Thursday, August 24, 2017

Northwest Florida Beaches International Airport (KECP), Panama City, Bay County, Florida: Behind the scenes with the Transportation Security Administration

At Northwest Florida Beaches International Airport, security workers screen about 1,750 passengers a day during the summer months and will scan over 1.38 million bags in a year, largely through a single TSA checkpoint.





WEST BAY — If it all goes according to plan, both passengers and their baggage should move through security checkpoints at Northwest Florida Beaches International Airport (ECP) with very little notice of the “robust security protocols,” in place, both seen and unseen.

On Thursday, officials with the Transportation Security Administration gave a behind-the-scenes look at the people, processes and technology in place to help keep passengers safe and detect potential threats to aircraft. Averaging about 14 flights a day and 22 flights on Saturday during the summer, the airport screens about 1,750 passengers a day during the summer months and will scan over 1.38 million bags in a year, largely through a single TSA checkpoint.

That being said, Petar Dimitrov, a TSA officer who has worked at ECP for about eight months, said most people get through the checkpoints in minutes with little to no disruption. Here’s what goes on at each stage of security screening and what technology is being used to detect threats.

Checked baggage

The life of a checked bag at ECP is a pretty good one. After being dropped off at the ticket counter, the bags are taken for a conveyor belt ride, like a lazy river but for luggage, through a series of rooms to be fed through explosive detection machines. Computer algorithms automatically sort the bags to prevent blockages, and if a bag doesn’t trigger any alarms, it shouldn’t be touched by another person until it’s time to be loaded onto the aircraft, according to Sari Koschetz, a TSA spokesperson.

If a bag does trip an alarm, it’s separated from the herd and taken into another room, where it’s run through another machine by a TSA officer. The officer can look at the x-ray image to determine if the alarm was just tripped by a harmless, everyday item, or they can remove the item, examine it and swab both the item and the inside of the bag for explosives residue.

If the item is prohibited — say, if someone has fireworks in their luggage (Koshetz says that’s a big problem during the Fourth of July) — then the airline is called. The airline then will call the passenger, who can either take the item back to their car if they’re local, or abandon it. The airline takes possession of abandoned items, which are regularly picked up by hazmat teams and disposed of.

Once the bags make it through the maze of conveyor belts, they’re dropped onto a luggage carousel, where they’re picked up by airline employees, sorted into carts and brought to their flights.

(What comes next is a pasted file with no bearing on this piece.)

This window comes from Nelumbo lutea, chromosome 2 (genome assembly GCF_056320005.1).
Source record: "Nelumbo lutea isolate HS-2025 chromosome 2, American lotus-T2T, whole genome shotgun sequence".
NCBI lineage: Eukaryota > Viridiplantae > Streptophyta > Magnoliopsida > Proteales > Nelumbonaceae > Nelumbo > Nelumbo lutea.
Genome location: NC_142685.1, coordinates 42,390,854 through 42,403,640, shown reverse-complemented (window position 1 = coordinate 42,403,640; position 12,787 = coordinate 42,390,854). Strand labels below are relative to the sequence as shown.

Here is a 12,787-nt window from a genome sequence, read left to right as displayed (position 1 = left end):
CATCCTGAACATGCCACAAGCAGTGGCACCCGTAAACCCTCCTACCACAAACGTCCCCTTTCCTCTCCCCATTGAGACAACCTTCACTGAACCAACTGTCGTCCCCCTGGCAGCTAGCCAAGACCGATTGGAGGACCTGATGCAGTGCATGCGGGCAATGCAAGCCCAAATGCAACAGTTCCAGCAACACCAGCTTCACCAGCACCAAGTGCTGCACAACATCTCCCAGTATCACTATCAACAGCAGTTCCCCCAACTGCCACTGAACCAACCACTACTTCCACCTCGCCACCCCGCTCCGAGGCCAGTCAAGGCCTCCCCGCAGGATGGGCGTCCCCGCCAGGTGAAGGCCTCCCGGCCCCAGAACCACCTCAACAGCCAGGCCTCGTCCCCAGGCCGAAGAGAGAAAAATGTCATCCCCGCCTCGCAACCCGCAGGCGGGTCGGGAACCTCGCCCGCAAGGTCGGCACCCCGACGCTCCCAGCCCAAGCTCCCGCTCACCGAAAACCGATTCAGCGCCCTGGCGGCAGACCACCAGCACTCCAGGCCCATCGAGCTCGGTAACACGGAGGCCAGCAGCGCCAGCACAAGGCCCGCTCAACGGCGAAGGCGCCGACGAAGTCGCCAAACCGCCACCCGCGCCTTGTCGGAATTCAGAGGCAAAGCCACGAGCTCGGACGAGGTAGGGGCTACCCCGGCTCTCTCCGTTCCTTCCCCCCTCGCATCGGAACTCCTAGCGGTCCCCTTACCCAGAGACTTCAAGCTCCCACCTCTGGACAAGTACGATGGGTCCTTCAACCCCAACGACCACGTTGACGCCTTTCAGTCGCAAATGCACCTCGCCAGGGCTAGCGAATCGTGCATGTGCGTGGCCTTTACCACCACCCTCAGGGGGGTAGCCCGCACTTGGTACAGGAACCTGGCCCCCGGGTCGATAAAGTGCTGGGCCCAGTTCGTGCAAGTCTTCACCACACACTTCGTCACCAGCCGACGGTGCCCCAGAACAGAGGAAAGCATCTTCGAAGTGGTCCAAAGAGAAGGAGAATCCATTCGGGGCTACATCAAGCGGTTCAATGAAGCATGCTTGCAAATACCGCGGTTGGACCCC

Passenger security

While their bags are moving through their own screening process, passengers begin their TSA experience at the security checkpoint, where they meet Dimitrov or one of his coworkers. At this point, passengers have already had their names checked against no-fly lists and will have their driver’s licenses scrutinized before entering the checkpoint. Dimitrov checks the picture on the license against the person standing in front of him, the name on the license against the name on the boarding pass, and uses UV light to check for security features embedded in the license.

If their driver’s license checks out, passengers move into the Advanced Imagery Technology body scanner. Unlike previous models, the scanners at ECP show TSA workers a generic white outline, with yellow rectangles marking areas that might conceal a threat.

“There are no privacy violations,” Koschetz said.

Koschetz also added that the machines are extremely safe, emitting significantly less energy than a cell phone. To demonstrate, she sent officer Tim Justice through the scanner with his badge and cell phone, which were both clearly highlighted with yellow rectangles. The items are then x-rayed and a pat-down conducted. At any point, Koschetz said, a passenger can request a private screening or a consultation with a screening specialist.

As the passenger moves through the scanner, their carry-on bags are x-rayed and tested for explosives. As with the checked luggage, if they cause an alarm, agents go through the bag and swab it for explosives. They also can swab passengers’ hands or clothing for explosives residue and can test liquids for explosives so they can be brought on the plane, even if they exceed 3.4 ounces.

Keeping the security line moving, especially during the peak travel months, is the priority of both ECP and TSA, and Koschetz advised passengers become familiar with what they can and can’t bring on the plane before they arrive at the airport to avoid holding up the line. Not to mention some items, like guns or explosives, can carry a hefty fine.

“You slow down the line for everyone else,” Koschetz said. “We do want to keep the process moving.”

Story, video and photo gallery:  http://www.newsherald.com

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